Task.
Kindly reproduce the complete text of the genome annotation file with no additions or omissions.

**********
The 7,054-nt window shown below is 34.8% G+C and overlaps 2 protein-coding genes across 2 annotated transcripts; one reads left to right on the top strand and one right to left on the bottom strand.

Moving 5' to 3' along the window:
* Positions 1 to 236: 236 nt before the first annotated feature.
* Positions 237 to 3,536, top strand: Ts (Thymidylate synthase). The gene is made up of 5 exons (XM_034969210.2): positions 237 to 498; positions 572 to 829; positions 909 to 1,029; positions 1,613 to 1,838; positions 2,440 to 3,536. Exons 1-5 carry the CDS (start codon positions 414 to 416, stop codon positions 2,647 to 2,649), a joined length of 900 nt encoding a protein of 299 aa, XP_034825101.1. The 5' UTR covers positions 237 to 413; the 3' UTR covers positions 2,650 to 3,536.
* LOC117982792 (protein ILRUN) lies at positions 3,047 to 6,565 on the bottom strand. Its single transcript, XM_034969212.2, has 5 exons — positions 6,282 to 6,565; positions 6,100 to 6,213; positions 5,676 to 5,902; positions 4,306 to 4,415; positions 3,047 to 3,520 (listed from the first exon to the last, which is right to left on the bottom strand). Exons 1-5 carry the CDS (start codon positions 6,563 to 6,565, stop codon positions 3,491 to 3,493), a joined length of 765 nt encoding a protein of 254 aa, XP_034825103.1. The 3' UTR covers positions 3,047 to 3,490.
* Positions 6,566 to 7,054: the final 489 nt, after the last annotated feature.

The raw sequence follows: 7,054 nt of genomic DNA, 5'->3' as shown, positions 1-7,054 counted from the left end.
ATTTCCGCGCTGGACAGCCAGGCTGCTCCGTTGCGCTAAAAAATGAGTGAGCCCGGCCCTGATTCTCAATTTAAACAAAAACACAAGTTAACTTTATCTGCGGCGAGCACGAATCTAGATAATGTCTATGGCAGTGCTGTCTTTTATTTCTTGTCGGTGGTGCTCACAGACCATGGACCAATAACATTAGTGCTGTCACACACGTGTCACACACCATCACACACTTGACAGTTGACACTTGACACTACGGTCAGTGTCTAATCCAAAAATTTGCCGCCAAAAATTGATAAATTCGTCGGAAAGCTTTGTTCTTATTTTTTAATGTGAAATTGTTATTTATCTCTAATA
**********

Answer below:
The 7,054-nt window shown below is 34.8% G+C and overlaps 2 protein-coding genes across 2 annotated transcripts; one reads left to right on the top strand and one right to left on the bottom strand.

Moving 5' to 3' along the window:
* Positions 1 to 236: 236 nt before the first annotated feature.
* Positions 237 to 3,536, top strand: Ts (Thymidylate synthase). The gene is made up of 5 exons (XM_034969210.2): positions 237 to 498; positions 572 to 829; positions 909 to 1,029; positions 1,613 to 1,838; positions 2,440 to 3,536. Exons 1-5 carry the CDS (start codon positions 414 to 416, stop codon positions 2,647 to 2,649), a joined length of 900 nt encoding a protein of 299 aa, XP_034825101.1. The 5' UTR covers positions 237 to 413; the 3' UTR covers positions 2,650 to 3,536.
* LOC117982792 (protein ILRUN) lies at positions 3,047 to 6,565 on the bottom strand. Its single transcript, XM_034969212.2, has 5 exons — positions 6,282 to 6,565; positions 6,100 to 6,213; positions 5,676 to 5,902; positions 4,306 to 4,415; positions 3,047 to 3,520 (listed from the first exon to the last, which is right to left on the bottom strand). Exons 1-5 carry the CDS (start codon positions 6,563 to 6,565, stop codon positions 3,491 to 3,493), a joined length of 765 nt encoding a protein of 254 aa, XP_034825103.1. The 3' UTR covers positions 3,047 to 3,490.
* Positions 6,566 to 7,054: the final 489 nt, after the last annotated feature.

The raw sequence follows: 7,054 nt of genomic DNA, 5'->3' as shown, positions 1-7,054 counted from the left end.
ATTTCCGCGCTGGACAGCCAGGCTGCTCCGTTGCGCTAAAAAATGAGTGAGCCCGGCCCTGATTCTCAATTTAAACAAAAACACAAGTTAACTTTATCTGCGGCGAGCACGAATCTAGATAATGTCTATGGCAGTGCTGTCTTTTATTTCTTGTCGGTGGTGCTCACAGACCATGGACCAATAACATTAGTGCTGTCACACACGTGTCACACACCATCACACACTTGACAGTTGACACTTGACACTACGGTCAGTGTCTAATCCAAAAATTTGCCGCCAAAAATTGATAAATTCGTCGGAAAGCTTTGTTCTTATTTTTTAATGTGAAATTGTTATTTATCTCTAATA